Notes on The Five Dysfunctions of a Team By Patrick Lencioni

Teamwork is the ultimate competitive advantage, because teams are so rare. Teams are inherently dysfunctional because they are made up of human beings. Building a team is remarkably simple but painfully difficult. In fact, keeping it simple is critical. Teamwork is theoretically uncomplicated, but it takes a great deal of discipline. These objectives cannot be realized outside of a serious time commitment from the team members.
“If you could get all the people in an organization rowing in the same direction,
you could dominate any industry, in any market, against any competitor, at any time.”

There are five natural pitfalls that doom a team to failure:
Absence of TRUST
Inattention to RESULTS

Conversely, effective teams will:
Trust one another
Engage in unfiltered conflict around ideas
Commit to decisions and plans of action
Hold one another accountable for delivering against those plans
Focus on the achievement of collective results

Building Trust
Trust is confidence among team members that their peers’ intentions are good and that there is no reason to be protective or careful around the group. In essence, teammates must get comfortable with being vulnerable with one another. Vulnerabilities include weaknesses, skill deficiencies, interpersonal shortcomings, mistakes, and requests for help. Team members must turn off the insecurities that result in being competitive, protective of reputations and self-seeking.
How do you go about building trust?
Shared experiences over time
Explore personal histories (answer questions like: number of siblings, hometown, unique challenges of childhood, favorite hobbies, first job, worst job, etc)
Team effectiveness exercises (team members identify a single most important contribution and area of improvement for each of the other team members)
Personality and behavioral profiles
The leader must demonstrate a genuine vulnerability first and create an environment that does not punish vulnerability

Healthy Conflict
All great relationships require productive conflict in order to grow. Ideological conflict is limited to concepts and ideas and avoids personality-focused, mean-spirited attacks. But it does contain passion, emotion and frustration. The positive side is that is produces the best possible resolution of issues in the shortest period of time. When conflict is avoided a discouraging tension results. When honest debate is not possible, personal, behind-the-back attacks occur. One good way to communicate frustration is to turn your confrontation into questions (“I need more information”).
How do we create healthy conflict?
Acknowledge that conflict is healthy and that the tendency is to avoid it
Someone may have to be designated the “miner of conflicts”. This person extracts buried disagreements within a team and sheds light on them. It takes courage to call out our sensitive issues and force team members to work through them.
Give people permission and encouragement in the midst of conflict. Remind them that what is going on right now is healthy and necessary.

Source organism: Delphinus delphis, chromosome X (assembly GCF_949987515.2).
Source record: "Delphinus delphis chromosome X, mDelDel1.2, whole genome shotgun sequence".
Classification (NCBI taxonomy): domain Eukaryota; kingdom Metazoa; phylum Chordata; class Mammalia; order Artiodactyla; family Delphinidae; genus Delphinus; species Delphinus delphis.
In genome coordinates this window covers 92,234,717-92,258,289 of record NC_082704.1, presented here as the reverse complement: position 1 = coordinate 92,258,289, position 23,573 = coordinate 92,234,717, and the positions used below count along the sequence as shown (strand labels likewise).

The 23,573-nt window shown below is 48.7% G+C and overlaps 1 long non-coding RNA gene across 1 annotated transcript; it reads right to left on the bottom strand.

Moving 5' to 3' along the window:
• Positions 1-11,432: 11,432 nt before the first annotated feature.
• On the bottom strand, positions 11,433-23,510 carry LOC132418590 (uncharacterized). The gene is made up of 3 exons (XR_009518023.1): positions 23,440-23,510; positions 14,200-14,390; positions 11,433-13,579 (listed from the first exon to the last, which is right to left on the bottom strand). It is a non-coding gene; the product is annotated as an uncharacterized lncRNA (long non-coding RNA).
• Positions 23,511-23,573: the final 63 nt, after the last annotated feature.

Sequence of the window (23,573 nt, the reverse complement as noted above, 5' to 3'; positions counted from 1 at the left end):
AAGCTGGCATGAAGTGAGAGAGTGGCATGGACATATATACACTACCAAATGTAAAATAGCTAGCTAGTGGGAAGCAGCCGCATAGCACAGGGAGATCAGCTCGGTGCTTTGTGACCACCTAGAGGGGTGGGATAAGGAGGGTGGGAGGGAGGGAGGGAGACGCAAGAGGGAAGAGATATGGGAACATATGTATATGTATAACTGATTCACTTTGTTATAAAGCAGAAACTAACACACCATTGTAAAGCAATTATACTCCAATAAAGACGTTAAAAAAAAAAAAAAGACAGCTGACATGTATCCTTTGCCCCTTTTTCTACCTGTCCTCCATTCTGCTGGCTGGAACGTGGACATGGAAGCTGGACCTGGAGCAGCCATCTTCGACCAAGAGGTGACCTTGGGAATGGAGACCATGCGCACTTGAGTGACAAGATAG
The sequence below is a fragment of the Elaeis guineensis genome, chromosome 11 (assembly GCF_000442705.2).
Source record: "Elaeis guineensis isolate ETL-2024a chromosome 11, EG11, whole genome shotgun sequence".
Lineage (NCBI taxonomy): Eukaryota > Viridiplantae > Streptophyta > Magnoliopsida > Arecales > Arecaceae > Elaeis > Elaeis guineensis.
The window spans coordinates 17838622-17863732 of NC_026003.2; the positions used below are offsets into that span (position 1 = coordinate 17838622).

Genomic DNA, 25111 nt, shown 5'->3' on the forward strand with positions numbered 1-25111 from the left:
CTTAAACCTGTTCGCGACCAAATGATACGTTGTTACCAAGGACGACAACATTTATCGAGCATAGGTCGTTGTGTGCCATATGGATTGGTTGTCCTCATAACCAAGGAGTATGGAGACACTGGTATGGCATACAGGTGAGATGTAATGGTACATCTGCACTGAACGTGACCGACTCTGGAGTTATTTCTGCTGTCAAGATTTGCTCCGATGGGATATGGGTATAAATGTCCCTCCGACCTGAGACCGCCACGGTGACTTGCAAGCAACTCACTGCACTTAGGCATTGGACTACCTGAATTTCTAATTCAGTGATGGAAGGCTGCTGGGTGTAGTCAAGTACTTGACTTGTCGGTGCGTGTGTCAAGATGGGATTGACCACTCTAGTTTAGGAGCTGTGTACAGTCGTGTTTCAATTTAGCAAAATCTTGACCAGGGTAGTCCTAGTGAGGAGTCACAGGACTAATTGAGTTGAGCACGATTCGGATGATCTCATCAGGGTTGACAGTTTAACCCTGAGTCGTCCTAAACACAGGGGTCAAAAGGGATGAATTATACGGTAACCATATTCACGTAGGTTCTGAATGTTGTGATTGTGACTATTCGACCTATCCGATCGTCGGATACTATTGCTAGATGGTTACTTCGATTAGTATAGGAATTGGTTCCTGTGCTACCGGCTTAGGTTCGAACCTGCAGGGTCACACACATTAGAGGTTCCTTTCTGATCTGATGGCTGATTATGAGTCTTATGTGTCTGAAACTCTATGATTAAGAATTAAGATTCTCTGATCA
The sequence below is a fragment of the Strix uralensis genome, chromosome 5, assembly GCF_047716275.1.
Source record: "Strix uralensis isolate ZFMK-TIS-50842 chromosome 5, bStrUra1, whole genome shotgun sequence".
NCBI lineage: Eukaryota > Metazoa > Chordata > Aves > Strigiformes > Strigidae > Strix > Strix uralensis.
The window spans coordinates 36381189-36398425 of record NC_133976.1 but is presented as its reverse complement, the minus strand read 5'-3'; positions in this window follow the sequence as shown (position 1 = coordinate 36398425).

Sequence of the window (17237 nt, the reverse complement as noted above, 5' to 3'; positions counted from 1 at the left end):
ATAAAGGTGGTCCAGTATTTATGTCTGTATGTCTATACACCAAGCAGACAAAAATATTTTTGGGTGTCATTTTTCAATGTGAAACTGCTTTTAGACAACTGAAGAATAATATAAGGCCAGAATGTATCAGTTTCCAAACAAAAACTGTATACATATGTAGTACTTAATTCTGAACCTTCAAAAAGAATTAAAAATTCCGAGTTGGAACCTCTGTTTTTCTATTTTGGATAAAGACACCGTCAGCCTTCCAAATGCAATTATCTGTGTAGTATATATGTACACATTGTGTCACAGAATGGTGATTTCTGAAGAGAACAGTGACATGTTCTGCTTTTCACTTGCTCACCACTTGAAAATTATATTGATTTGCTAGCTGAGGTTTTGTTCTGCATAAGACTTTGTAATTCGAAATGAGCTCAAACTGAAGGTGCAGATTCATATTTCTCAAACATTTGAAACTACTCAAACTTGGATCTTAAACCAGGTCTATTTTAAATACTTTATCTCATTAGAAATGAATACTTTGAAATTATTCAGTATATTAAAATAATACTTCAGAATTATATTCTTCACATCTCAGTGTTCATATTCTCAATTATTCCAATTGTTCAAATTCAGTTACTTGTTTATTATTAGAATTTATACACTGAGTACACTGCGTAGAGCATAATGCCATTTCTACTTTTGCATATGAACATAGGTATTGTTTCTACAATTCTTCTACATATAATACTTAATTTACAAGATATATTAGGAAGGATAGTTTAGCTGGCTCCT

The leader must be able to personally model appropriate conflict behavior. He must resist the urge to prematurely disrupt disagreements. Let team members work on their conflict skills. He may feel like he is losing control.

Cultivating Commitment
In the context of a team, commitment consists of two things: clarity and buy-in. The idea is to make clear and timely decisions and move forward with complete buy-in from every member of the team, even those who voted against the decision. Two things are required:
Consensus – even though all may not get their way, everybody’s input is genuinely considered and the group (or when that is impossible, the leader) makes the call. Everyone must buy-in to that decision.
Certainty – Make a decision and boldly go in that direction 100%. Delaying decisions breeds lack of confidence. Unclear decisions result in unresolved discord deeper in the organization.
How do we ensure commitment?
At the end of a staff meeting, explicitly review the key decisions made during the meeting and agree on what needs to be communicated to employees and others about those decisions. This ensures clarity among team members down the line.
Set clear deadlines for the actions called for and honor those dates with discipline.
Discuss contingency plans up front or clarify the worst-case scenario for a decision you are struggling to make.
The leader must be comfortable with the prospect of making a decision that ultimately turns out to be wrong. He must also push the group toward closure on issues of importance.

Creating Accountability
In the context of teamwork, accountability refers to the willingness of teammates to call their peers on performance or behaviors that might hurt the team. Accountability is usually avoided because it is uncomfortable to confront a co-worker. Great teams “enter the danger” with one another.
How do we establish accountability?
Publish goals and standards. Clarify publicly what the expectations of the team are. The enemy of accountability is ambiguity.
Simple and regular progress reviews. A regular “How are we doing?”
Shift individual rewards to team rewards.
The leader must encourage the team itself to be the primary accountability mechanism. Strong leaders may cause accountability to gravitate to them.

Paying Attention to Results
Every good organization specifies what it plans to achieve in a given period. The ultimate dysfunction of a team is the tendency of some members to care about something other than the collective goals of the group.
How do we focus on agreed results?
Public declaration of results. This causes greater effort to achieve those results
Tie rewards to specific outcomes
The leader must keep his focus on the results first and foremost.

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